If you are a travel junkie, chances are at some point you will want to pick up a dialect different to your own.
This can often be a frustrating process, with masses of textbooks, mispronounced words, and difficulty in mimicking the accent in general, giving away your foreign status.
According to most online language learning articles, the key is to just speak from the get go. Speak as much as possible, no matter how many phrases you can or can’t make. Yes, you will embarrass yourself. But the key to learning anything worthwhile is to generally embarrass yourself.
Therefore listening and speaking are your best bets to start the language off on the right foot and to work on the accent, rather than just reading something using your native language spelling, grammar and pronunciation rules.
Here are some free resources online that can help speed up your language learning endeavour.
This free app is a great motivational resource to get you started on your language journey. Sure, sometimes it uses pictures to basically yell the answer at you, but it also gives you the chance to match words, spell things out, and construct sentences. It repeats all the foreign words to you, so make sure you try to replicate along with it. There is also an option to speak into the microphone and test your accent. It will let you know if it sounds right. Duolingo has tasks and goals to keep you on track, and sends constant reminders, like a language personal trainer. The great thing is, you feel like you are making progress on Day 1, and that encourages you to keep going.
2. Check the phonetic pronunciation using the IPA (International Phonetic Alphabet) if you are struggling to pronounce a word
IPA shows (or sounds out online) how a word is phonetically pronounced, rather than relying on the written version of the word. Written language can be deceiving, so hearing is such an important element of the language learning process. I have to thank Idahosa Ness for this. Which brings me to…
3. Mimic Method
Ness’ Mimic Method principle solely focuses on the auditory aspect of language learning. This polyglot uses aural mimicry and ‘flow’ to sound like a native. It is truly revolutionary stuff.
Rather than reading a whole bunch of text and using your native language to make sense of it, throw all the grammar rules out the window and just listen, then repeat. It is that simple.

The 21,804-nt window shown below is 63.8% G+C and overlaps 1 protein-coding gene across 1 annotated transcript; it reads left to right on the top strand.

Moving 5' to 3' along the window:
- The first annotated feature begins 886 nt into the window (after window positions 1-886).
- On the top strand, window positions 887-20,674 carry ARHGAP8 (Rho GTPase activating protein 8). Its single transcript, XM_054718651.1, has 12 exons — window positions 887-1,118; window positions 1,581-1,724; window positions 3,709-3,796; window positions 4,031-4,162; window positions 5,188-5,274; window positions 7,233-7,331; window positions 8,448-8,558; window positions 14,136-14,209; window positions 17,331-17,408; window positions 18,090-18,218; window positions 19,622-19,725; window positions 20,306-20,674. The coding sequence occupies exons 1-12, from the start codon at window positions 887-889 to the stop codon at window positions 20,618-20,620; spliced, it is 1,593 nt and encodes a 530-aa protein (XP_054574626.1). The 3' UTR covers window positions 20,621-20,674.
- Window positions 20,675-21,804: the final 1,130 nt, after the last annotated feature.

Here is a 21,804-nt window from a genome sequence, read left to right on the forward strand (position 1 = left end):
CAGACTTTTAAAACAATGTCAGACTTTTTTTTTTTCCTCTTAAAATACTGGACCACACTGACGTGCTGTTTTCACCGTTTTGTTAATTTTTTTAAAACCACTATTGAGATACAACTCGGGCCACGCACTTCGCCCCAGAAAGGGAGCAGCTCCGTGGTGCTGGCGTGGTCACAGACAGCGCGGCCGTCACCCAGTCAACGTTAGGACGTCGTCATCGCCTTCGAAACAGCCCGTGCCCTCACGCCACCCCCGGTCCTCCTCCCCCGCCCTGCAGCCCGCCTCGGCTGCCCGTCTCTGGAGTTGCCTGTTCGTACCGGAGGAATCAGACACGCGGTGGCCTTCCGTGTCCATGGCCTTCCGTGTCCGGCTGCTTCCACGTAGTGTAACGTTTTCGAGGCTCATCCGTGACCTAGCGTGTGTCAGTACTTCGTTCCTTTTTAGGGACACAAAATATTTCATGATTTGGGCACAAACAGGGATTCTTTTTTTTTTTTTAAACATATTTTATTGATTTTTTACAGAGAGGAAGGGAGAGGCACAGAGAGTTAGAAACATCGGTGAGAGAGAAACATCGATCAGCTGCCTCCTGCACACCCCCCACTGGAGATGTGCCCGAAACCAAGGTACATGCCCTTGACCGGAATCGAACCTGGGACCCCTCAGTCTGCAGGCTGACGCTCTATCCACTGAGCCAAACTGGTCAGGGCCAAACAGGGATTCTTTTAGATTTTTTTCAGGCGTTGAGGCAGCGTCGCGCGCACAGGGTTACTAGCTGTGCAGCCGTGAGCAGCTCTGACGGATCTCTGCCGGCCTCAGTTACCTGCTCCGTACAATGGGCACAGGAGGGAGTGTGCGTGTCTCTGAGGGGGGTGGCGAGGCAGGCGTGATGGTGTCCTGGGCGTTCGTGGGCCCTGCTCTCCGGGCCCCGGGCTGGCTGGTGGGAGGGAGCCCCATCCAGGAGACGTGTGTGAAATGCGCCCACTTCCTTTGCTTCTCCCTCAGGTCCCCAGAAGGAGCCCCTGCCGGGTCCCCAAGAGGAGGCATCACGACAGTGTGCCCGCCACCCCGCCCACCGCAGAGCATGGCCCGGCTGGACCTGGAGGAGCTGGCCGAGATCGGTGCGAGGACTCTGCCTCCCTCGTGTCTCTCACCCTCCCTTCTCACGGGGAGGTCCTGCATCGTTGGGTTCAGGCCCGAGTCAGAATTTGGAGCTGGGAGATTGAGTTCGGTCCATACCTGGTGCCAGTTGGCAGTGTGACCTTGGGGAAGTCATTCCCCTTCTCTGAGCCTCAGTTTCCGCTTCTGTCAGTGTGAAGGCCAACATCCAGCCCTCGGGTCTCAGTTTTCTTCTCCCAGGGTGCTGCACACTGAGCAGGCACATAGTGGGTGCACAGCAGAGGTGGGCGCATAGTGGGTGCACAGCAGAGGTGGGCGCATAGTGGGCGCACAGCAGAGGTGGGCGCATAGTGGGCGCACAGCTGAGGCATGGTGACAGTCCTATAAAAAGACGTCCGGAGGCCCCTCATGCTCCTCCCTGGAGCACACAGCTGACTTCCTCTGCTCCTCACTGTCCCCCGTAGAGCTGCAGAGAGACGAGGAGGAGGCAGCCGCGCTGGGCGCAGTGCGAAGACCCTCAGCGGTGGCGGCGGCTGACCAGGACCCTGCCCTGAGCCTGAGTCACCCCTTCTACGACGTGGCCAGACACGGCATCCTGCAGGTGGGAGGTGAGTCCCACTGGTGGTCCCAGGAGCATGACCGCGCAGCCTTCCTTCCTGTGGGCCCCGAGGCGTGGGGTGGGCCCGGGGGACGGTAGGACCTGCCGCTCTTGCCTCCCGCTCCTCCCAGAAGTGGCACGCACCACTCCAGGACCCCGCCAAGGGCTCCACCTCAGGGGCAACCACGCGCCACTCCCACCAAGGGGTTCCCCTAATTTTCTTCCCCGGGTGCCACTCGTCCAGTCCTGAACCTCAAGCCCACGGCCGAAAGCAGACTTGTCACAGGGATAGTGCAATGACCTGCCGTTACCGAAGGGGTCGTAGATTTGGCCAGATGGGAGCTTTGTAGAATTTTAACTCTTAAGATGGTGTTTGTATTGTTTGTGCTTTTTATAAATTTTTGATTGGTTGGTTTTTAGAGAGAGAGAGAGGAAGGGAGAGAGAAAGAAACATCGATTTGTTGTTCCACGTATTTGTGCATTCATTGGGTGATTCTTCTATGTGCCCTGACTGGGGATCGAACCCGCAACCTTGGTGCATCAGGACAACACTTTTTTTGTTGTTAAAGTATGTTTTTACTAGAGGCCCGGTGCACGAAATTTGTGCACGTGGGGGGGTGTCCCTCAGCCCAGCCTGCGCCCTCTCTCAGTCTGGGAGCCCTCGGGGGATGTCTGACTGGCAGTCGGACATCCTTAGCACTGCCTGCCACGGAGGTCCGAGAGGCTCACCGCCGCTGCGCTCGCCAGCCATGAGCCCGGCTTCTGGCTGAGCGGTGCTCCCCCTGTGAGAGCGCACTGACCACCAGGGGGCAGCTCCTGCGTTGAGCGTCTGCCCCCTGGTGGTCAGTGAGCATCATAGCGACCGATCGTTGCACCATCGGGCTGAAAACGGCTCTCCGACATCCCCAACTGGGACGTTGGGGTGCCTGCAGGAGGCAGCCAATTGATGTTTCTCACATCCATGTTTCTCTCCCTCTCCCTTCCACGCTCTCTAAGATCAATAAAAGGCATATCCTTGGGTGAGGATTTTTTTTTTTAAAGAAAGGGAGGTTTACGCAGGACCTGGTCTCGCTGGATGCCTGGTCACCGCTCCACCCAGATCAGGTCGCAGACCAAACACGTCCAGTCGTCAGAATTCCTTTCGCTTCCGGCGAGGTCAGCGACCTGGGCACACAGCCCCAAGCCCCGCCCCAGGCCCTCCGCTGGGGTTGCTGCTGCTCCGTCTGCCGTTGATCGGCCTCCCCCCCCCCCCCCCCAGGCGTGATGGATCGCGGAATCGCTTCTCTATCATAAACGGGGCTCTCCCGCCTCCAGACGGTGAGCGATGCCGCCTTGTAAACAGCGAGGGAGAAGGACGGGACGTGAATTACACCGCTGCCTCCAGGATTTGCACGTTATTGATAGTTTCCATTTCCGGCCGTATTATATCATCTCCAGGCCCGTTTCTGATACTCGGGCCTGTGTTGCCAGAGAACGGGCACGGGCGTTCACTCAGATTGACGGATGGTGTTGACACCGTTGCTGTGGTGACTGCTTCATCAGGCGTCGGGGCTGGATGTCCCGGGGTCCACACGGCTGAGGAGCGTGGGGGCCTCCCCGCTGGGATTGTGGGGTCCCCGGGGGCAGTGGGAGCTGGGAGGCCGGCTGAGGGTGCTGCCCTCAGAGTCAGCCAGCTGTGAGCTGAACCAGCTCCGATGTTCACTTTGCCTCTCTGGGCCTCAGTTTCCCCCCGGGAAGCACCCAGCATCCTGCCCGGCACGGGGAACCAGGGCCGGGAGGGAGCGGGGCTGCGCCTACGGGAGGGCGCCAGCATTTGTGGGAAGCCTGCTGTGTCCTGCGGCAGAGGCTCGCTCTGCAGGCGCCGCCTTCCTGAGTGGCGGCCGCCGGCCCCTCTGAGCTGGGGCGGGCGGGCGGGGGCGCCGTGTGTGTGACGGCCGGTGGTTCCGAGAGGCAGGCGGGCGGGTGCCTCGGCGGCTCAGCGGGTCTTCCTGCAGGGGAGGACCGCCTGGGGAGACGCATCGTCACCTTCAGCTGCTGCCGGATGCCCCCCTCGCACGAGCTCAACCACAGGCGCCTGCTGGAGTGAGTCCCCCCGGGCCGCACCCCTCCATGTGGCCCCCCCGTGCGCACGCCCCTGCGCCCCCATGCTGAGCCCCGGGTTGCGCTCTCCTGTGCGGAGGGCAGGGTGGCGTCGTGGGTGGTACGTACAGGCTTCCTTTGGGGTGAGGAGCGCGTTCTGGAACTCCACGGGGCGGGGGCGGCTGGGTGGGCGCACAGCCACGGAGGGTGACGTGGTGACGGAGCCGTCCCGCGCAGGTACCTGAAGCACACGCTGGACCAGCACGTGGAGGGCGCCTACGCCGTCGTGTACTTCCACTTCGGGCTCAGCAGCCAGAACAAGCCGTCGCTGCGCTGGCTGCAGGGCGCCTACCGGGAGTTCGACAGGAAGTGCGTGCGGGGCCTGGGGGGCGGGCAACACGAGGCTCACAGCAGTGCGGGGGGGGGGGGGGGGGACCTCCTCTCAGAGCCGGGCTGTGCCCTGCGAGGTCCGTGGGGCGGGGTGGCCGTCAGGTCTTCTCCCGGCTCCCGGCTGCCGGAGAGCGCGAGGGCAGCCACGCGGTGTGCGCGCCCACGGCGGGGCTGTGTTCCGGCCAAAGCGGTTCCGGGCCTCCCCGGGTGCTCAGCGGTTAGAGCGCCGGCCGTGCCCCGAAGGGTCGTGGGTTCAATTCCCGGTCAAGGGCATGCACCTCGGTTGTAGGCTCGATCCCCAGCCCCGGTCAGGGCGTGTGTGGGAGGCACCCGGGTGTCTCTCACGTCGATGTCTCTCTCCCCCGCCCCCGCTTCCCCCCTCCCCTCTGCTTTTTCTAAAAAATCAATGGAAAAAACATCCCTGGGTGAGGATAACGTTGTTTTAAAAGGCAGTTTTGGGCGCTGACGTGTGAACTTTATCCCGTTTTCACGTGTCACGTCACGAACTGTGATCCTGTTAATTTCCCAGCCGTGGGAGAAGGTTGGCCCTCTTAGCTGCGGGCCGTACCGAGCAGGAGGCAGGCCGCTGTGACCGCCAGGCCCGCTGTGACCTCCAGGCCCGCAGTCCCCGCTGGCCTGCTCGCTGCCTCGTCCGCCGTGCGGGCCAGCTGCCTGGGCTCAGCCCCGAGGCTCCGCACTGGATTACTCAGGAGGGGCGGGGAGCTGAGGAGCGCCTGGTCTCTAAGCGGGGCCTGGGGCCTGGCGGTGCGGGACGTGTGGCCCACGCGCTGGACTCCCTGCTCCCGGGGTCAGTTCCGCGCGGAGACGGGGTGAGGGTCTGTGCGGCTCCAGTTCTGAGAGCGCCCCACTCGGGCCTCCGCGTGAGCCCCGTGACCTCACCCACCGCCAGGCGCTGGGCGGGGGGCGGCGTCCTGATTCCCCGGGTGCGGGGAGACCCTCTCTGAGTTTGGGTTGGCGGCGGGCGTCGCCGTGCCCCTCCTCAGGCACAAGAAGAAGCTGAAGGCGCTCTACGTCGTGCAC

This website and philosophy completely changed the way I thought about language learning. He offers different courses to purchase, but there is a whole range of free resources also available on the site. Check it out, and start speaking immediately using Ness’ Flow Theory.
Again, another great online language learning resource, with inspiration from Irish polyglot Benny Lewis and his journey through learning multiple (12+) languages. He also has resources available for purchase, in addition to a host of free articles and resources that simplify the often daunting language learning process. As he explains in this TED Talk, usually the biggest barrier to learning a language is the mindset we bring to it, and surrounding ourselves with people who will comfort us to speak in our native tongue.
5. Watch YouTube personalities in your target foreign language
I came up with this idea courtesy of Shut Up and Go. Just how native English speakers have a wide range of YouTube channels and personalities that they watch, so does every other country. Using these videos to listen and learn language helps because they tend to be less rigid and less formal in their language approach. This makes for easy application and mimicry of words and phrases that actual locals and modern people use. It can also show the humorous side of a culture, which you wouldn’t know exists in a textbook. Lastly, it can keep you up to date with current trends in that particular country.
Are there any other free resources you have found online to help with your language learning? We would love to know in the comments.